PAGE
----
An introduction and guide for to any PhD or Masters students on the process of obtaining ethics approval for their research
Conducting research for your PhD, is an exciting endeavor, but it involves various administrative tasks, including, if you are to work with human participants, obtaining ethical approval for your project. In this comprehensive guide, I'll share my personal experience of applying for an ethics application at the University of Amsterdam (UvA) and shed light on how the process works. The hope is that this will serve as a useful introduction and guide for any PhD or Masters students seeking to obtain ethics approval from their respective institutions!
History of Ethics Approval
The history of ethics approval in research is closely intertwined with evolving ethical standards and legal frameworks. While the concept of ethical considerations in research has been long standing, the formalization of ethics committees and approval processes gained prominence in the mid-20th century following the end of World War II (Ochsner, 2006).
This development was driven by a growing awareness of the need to protect research participants, particularly in the wake of historical ethical breaches. In parallel, the 21st century brought about significant changes with the advent of the General Data Protection Regulation (GDPR) in the European Union. GDPR, enacted in 2018, reinforced and modernized data protection and privacy standards, impacting how researchers handle personal data. Ethical approval now extends to ensuring compliance with GDPR requirements when dealing with sensitive personal information, emphasizing the dual importance of both ethical and legal considerations in contemporary research practices. Researchers must not only adhere to ethical principles but also navigate the legal intricacies of data protection, highlighting the dynamic and ever-evolving landscape of research ethics in the digital age.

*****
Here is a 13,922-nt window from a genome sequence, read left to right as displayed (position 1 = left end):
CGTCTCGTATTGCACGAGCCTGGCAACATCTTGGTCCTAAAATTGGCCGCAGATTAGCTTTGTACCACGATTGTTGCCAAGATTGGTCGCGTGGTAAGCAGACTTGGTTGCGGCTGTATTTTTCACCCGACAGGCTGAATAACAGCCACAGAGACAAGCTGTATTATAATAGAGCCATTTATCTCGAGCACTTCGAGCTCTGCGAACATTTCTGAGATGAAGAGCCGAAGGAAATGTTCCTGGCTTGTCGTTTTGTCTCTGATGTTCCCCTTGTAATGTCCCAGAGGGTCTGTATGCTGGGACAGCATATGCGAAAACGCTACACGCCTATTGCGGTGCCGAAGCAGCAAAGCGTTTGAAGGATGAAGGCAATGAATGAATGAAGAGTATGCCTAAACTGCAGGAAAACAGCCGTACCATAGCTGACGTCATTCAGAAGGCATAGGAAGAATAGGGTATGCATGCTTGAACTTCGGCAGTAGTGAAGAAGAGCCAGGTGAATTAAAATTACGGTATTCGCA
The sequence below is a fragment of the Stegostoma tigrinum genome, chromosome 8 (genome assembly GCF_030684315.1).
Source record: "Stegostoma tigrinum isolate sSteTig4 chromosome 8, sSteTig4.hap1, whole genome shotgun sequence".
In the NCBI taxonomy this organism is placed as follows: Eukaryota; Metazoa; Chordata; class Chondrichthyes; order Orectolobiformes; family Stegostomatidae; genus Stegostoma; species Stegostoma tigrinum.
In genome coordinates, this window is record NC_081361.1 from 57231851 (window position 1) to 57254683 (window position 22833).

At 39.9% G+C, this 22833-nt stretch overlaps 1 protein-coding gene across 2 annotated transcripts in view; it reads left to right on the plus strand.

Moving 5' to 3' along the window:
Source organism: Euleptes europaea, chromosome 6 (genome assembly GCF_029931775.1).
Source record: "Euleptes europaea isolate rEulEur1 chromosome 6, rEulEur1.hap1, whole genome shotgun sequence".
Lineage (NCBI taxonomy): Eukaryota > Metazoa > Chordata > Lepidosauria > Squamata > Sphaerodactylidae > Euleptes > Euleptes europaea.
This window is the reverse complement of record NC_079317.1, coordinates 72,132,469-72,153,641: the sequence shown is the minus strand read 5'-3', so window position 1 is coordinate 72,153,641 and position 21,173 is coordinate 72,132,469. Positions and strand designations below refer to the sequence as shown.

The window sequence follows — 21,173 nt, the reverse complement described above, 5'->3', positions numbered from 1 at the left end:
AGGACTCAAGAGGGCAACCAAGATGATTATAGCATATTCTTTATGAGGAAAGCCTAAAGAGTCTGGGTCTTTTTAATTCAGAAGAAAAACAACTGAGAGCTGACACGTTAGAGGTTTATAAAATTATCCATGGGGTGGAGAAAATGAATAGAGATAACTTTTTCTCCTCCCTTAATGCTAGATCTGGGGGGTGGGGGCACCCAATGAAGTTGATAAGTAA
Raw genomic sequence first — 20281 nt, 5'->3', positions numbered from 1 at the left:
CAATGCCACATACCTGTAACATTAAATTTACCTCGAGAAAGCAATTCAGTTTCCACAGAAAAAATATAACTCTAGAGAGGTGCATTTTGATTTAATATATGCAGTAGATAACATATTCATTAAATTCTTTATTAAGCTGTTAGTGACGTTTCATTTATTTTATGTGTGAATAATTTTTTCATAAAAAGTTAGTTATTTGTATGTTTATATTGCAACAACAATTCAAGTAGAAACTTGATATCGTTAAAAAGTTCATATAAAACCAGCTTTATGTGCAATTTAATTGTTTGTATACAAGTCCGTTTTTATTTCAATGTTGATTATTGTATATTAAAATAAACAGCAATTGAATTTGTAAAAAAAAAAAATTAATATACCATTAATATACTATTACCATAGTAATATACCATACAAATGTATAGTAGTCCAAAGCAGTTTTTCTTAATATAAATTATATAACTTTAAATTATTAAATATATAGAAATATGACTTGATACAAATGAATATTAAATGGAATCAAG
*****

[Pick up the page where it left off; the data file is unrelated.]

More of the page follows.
Importance of Ethics Approval
Understanding the significance of ethical approval is paramount, not only for researchers but for the integrity of research itself. Regardless of the field, ethical approval serves as a critical checkpoint to ensure that research respects the rights, privacy, and well-being of participants. In the social and political sciences, where research often involves interactions with human participants and the collection of data that can directly impact individuals and communities, ethical approval is indispensable.
The Significance of Ethics Approval in the Social and Political Sciences
In the social and political sciences, research often involves studying human behavior, beliefs, and institutions. This can include sensitive topics such as political ideologies, social inequalities, or human rights violations. Ethical approval serves as a safeguard against potential harm to participants and helps maintain the integrity of the research process. It ensures that researchers adhere to ethical principles such as informed consent, confidentiality, and protection of vulnerable groups. Furthermore, ethical research practices contribute to the credibility and trustworthiness of findings in these fields, which often inform policy decisions and societal discourse.
Step 1: Preparation
My journey began with thorough preparation. I carefully reviewed my research proposal and identified potential ethical concerns.
Some key questions I considered included: